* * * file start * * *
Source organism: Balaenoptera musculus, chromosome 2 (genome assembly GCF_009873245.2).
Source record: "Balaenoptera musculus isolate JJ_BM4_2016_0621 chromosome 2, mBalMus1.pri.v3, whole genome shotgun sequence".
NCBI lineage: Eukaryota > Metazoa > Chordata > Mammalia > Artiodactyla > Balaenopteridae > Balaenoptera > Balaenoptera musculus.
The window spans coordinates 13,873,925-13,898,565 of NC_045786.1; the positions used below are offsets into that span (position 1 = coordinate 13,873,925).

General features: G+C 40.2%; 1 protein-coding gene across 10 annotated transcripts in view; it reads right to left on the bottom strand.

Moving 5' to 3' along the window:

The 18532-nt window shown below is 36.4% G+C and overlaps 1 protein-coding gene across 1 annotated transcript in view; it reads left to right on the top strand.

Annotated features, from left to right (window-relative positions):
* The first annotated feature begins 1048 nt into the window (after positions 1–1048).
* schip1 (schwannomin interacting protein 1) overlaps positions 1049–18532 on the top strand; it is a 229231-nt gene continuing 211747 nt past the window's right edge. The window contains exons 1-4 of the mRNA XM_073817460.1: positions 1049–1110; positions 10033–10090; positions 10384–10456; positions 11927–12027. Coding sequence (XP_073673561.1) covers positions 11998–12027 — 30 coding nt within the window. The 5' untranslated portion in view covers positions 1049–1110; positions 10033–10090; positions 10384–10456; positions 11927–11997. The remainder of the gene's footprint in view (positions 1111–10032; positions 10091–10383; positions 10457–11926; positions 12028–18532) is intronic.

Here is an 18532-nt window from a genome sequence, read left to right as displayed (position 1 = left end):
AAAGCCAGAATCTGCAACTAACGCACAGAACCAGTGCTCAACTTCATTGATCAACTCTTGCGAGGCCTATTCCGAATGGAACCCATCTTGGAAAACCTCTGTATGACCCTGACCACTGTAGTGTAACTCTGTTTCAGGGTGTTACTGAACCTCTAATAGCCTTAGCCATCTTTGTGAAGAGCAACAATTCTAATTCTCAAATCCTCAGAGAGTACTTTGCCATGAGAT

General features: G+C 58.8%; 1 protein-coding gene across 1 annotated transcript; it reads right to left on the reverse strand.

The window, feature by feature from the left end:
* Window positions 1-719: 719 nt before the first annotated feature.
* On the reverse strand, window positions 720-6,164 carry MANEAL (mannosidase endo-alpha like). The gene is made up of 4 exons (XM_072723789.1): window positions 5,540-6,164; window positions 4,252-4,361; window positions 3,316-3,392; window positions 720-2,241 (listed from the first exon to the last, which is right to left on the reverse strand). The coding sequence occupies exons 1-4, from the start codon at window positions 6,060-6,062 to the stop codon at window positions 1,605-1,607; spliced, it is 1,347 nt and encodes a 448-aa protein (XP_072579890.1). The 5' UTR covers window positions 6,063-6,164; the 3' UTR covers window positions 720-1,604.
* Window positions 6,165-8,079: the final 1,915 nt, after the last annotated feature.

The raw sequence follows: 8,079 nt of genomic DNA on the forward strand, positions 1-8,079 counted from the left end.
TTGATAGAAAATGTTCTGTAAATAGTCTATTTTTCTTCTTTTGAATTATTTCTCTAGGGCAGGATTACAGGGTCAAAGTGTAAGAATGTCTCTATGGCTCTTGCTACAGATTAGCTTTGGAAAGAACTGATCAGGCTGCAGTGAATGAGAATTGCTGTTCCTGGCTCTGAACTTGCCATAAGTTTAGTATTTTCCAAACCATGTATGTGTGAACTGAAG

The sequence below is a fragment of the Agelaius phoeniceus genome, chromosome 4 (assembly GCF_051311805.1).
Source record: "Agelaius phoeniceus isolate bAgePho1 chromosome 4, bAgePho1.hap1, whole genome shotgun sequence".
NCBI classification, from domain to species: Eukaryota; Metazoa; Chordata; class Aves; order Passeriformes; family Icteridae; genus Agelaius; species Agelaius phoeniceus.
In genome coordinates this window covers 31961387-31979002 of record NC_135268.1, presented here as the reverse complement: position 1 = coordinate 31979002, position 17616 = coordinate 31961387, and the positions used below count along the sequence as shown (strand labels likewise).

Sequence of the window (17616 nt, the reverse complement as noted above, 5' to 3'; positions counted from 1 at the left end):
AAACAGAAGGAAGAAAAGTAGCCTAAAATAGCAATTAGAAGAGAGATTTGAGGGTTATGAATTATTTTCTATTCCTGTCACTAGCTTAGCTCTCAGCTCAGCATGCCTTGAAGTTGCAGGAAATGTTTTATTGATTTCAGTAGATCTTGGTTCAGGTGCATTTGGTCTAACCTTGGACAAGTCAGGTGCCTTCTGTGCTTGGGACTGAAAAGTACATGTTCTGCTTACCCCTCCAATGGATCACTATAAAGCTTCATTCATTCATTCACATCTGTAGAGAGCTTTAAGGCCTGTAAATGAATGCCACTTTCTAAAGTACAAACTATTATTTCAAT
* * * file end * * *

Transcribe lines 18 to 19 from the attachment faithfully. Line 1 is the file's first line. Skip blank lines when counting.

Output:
The raw sequence follows: 8,079 nt of genomic DNA on the forward strand, positions 1-8,079 counted from the left end.
TTGATAGAAAATGTTCTGTAAATAGTCTATTTTTCTTCTTTTGAATTATTTCTCTAGGGCAGGATTACAGGGTCAAAGTGTAAGAATGTCTCTATGGCTCTTGCTACAGATTAGCTTTGGAAAGAACTGATCAGGCTGCAGTGAATGAGAATTGCTGTTCCTGGCTCTGAACTTGCCATAAGTTTAGTATTTTCCAAACCATGTATGTGTGAACTGAAG